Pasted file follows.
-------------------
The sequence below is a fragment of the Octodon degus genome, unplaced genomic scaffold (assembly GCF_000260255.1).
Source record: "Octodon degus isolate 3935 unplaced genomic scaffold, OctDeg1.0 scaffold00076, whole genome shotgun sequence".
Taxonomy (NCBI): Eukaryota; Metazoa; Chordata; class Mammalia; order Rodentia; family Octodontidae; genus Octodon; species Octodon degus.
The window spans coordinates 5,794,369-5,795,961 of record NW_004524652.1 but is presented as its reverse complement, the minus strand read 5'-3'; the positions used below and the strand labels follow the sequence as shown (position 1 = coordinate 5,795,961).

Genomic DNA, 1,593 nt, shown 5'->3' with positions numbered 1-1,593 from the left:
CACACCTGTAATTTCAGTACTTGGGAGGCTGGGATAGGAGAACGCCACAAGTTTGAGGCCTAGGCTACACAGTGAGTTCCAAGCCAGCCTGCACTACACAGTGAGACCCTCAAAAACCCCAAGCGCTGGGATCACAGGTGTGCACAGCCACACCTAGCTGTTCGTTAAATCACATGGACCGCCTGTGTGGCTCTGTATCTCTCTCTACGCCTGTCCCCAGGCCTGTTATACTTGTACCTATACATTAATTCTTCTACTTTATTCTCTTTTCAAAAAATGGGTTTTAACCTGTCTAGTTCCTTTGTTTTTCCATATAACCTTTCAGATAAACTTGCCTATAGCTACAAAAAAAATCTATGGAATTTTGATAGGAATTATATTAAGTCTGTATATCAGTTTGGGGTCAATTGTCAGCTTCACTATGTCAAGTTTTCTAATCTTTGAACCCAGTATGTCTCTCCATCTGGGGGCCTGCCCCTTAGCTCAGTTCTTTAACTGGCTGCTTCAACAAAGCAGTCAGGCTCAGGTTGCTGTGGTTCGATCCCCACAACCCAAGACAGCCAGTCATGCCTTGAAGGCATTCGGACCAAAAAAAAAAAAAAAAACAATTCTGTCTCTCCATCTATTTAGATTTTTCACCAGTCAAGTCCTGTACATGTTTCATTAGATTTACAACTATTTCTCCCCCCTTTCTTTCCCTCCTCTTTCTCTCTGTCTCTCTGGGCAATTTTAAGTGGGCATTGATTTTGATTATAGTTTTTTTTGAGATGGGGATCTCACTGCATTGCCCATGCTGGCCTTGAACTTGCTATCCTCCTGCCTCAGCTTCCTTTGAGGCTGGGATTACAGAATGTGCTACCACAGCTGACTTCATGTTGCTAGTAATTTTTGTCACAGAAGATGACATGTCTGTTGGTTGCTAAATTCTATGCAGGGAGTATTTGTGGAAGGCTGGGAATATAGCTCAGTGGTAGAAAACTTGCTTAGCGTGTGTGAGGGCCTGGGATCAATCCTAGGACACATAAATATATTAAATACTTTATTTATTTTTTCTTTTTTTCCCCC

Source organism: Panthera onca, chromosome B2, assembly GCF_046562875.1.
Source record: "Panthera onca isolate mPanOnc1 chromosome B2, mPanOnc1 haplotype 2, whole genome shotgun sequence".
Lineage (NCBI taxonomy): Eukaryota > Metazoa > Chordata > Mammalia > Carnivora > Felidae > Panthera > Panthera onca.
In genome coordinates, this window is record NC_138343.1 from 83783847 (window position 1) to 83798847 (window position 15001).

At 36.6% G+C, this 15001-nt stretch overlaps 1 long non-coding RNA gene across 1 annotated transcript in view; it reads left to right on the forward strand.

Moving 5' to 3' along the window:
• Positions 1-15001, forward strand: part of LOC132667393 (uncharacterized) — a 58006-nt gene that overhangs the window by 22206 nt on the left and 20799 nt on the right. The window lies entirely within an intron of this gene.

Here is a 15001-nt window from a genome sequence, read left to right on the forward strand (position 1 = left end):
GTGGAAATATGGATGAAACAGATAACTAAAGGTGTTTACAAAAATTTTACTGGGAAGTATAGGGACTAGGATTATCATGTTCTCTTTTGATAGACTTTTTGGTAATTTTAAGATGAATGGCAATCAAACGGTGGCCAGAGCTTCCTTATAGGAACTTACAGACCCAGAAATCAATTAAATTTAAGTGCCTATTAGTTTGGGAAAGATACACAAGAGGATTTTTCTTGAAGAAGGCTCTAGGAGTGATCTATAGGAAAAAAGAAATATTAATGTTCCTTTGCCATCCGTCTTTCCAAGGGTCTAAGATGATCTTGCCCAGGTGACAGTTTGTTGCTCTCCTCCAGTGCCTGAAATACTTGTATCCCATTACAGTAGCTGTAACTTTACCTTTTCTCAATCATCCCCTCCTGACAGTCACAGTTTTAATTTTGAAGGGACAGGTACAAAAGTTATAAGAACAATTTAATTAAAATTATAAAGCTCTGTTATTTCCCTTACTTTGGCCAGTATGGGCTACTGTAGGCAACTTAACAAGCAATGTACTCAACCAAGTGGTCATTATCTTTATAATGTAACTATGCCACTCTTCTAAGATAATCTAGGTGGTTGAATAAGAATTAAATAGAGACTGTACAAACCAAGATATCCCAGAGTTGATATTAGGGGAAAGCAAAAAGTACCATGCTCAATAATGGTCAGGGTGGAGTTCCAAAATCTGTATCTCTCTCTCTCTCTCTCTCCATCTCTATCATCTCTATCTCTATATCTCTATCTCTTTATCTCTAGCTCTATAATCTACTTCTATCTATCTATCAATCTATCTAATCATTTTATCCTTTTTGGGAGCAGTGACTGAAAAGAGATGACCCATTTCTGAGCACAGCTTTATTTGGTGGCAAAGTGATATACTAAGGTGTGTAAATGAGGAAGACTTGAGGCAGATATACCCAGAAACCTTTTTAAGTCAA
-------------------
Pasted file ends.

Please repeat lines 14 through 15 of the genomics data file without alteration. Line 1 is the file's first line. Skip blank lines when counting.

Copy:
Here is a 15001-nt window from a genome sequence, read left to right on the forward strand (position 1 = left end):
GTGGAAATATGGATGAAACAGATAACTAAAGGTGTTTACAAAAATTTTACTGGGAAGTATAGGGACTAGGATTATCATGTTCTCTTTTGATAGACTTTTTGGTAATTTTAAGATGAATGGCAATCAAACGGTGGCCAGAGCTTCCTTATAGGAACTTACAGACCCAGAAATCAATTAAATTTAAGTGCCTATTAGTTTGGGAAAGATACACAAGAGGATTTTTCTTGAAGAAGGCTCTAGGAGTGATCTATAGGAAAAAAGAAATATTAATGTTCCTTTGCCATCCGTCTTTCCAAGGGTCTAAGATGATCTTGCCCAGGTGACAGTTTGTTGCTCTCCTCCAGTGCCTGAAATACTTGTATCCCATTACAGTAGCTGTAACTTTACCTTTTCTCAATCATCCCCTCCTGACAGTCACAGTTTTAATTTTGAAGGGACAGGTACAAAAGTTATAAGAACAATTTAATTAAAATTATAAAGCTCTGTTATTTCCCTTACTTTGGCCAGTATGGGCTACTGTAGGCAACTTAACAAGCAATGTACTCAACCAAGTGGTCATTATCTTTATAATGTAACTATGCCACTCTTCTAAGATAATCTAGGTGGTTGAATAAGAATTAAATAGAGACTGTACAAACCAAGATATCCCAGAGTTGATATTAGGGGAAAGCAAAAAGTACCATGCTCAATAATGGTCAGGGTGGAGTTCCAAAATCTGTATCTCTCTCTCTCTCTCTCTCCATCTCTATCATCTCTATCTCTATATCTCTATCTCTTTATCTCTAGCTCTATAATCTACTTCTATCTATCTATCAATCTATCTAATCATTTTATCCTTTTTGGGAGCAGTGACTGAAAAGAGATGACCCATTTCTGAGCACAGCTTTATTTGGTGGCAAAGTGATATACTAAGGTGTGTAAATGAGGAAGACTTGAGGCAGATATACCCAGAAACCTTTTTAAGTCAA